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Thyroid Medications (cont.)

Radioactive Iodine

131-iodine (131I or I-131) is the radioactive isotope used to kill both normal and cancerous thyroid cells

  • This is not to be confused with I-123, a harmless isotope used by radiologists in imaging and to determine thyroid activity
  • Radioactive iodine is safe to use in people who have allergic reactions with other iodine-containing compounds, including seafood and intravenous (IV) contrast media
  • The amount of elemental iodine in radioactive iodine is smaller than that in our daily diet

The three major uses for I-131 therapy

  1. hypothyroidism
  2. thyroid cancer
  3. toxic multinodular goiter

1) Hyperthyroidism

  • I-131 can be given to patients who have overactive thyroid tissue or enlarged thyroid glands to destroy normal thyroid tissue
  • Typically, the I-131 takes several months to have its full effect for eliminating the thyroid tissue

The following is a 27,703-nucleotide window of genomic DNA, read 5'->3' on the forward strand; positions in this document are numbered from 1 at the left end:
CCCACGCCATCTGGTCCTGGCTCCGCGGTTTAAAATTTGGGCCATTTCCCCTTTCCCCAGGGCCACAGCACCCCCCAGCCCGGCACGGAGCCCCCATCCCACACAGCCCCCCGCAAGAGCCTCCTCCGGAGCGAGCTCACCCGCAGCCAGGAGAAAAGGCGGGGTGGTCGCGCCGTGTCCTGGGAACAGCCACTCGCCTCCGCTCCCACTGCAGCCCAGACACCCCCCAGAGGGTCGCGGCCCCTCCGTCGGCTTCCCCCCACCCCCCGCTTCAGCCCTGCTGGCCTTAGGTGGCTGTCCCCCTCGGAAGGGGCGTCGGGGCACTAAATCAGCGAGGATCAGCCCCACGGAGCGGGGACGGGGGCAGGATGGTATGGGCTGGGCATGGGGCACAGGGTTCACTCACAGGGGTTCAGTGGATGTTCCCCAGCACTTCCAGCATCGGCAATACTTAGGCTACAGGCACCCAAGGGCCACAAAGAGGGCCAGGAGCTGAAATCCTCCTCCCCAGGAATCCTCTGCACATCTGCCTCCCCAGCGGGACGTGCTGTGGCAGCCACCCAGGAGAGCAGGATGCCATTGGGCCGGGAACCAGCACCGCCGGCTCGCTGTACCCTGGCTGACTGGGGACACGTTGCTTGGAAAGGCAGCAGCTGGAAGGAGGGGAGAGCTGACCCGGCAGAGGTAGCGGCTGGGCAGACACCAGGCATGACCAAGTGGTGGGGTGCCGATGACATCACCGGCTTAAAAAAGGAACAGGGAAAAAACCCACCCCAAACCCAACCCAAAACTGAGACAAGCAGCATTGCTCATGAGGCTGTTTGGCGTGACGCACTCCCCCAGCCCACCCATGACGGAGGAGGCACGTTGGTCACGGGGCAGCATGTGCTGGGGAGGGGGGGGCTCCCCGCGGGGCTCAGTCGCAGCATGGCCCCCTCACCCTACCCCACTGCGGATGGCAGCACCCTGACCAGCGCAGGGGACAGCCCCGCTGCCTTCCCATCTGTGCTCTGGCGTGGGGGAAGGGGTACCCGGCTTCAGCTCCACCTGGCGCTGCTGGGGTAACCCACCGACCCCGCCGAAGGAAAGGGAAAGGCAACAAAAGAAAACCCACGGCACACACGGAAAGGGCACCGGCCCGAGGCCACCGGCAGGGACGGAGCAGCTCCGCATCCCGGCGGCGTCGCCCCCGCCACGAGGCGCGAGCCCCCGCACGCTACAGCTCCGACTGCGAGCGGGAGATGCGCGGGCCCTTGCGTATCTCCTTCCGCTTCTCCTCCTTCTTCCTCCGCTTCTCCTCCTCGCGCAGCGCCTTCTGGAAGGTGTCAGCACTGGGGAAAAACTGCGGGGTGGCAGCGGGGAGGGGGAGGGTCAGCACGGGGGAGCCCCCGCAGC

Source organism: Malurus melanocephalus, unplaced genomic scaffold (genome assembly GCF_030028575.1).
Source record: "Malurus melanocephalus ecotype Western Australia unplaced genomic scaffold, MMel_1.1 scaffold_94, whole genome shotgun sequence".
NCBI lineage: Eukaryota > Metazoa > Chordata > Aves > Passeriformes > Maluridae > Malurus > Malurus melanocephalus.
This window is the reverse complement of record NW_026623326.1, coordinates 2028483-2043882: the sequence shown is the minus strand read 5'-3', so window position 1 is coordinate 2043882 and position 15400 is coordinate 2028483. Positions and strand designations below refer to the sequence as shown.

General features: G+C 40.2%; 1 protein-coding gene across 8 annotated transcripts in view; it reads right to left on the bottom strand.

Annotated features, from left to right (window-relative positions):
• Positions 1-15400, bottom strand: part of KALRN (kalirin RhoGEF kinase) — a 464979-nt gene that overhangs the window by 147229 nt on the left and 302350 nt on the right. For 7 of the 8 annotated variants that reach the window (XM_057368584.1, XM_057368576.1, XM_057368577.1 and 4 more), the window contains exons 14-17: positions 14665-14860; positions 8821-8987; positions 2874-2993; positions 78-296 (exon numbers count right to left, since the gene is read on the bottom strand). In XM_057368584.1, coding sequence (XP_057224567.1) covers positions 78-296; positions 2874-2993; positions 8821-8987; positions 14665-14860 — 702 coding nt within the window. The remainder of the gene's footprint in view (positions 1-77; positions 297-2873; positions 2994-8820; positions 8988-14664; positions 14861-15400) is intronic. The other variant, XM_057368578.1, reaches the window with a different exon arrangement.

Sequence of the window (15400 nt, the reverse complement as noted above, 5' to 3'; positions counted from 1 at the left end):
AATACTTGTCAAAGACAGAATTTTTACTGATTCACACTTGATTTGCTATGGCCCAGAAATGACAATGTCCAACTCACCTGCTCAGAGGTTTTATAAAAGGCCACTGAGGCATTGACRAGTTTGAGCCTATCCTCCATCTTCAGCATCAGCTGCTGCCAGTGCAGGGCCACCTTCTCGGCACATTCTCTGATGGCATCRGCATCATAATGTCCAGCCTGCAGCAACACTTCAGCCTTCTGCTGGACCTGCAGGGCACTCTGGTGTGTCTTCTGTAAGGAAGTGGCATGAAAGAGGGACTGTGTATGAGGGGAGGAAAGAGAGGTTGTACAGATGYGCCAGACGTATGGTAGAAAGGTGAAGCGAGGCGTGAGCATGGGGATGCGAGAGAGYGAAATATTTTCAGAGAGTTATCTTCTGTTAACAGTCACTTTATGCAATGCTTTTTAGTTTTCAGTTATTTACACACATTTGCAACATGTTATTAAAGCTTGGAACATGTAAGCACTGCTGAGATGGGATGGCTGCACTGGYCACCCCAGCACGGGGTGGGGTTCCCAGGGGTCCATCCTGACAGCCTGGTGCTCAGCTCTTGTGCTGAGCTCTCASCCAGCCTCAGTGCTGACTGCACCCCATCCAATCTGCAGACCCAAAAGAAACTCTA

2) Thyroid cancer

  • Larger doses of I-131 are used to kill thyroid cancer cells

3) Nontoxic multinodular goiter

  • Used in Europe to shrink multinodular goiters by about 40%, but not typically used in the United States

Side effects are rare and easily treatable and include nausea, and pain or swelling of the thyroid tissue and salivary glands

Safety of radioactive iodine I-131

  • I-131 should never be used in women who are pregnant;
  • Pregnancy should be deferred by 6 months after I-131 therapy;
  • Long-term fertility is not affected in either men or women;
  • For lower doses of I-131 used for hyperthyroidism, the Nuclear Regulation Commission does not require isolation; still, general exposure to children and pregnant women should be avoided for 3 days after the treatment;
  • For larger doses of I-131 used in thyroid cancer patients, exposure to children and pregnant women should be avoided for 3 to 7 days after the treatment; and
  • Exposure of others to the body fluids (saliva, urine, nasal secretions, etc.) of a patient who has been recently treated with I-131 should be limited or avoided completely.

Medically reviewed by John A. Seibel, MD; Board Certified Internal Medicine with a subspecialty in Endocrinology & Metabolism


"Thyroid hormone action"

Medically Reviewed by a Doctor on 12/2/2015

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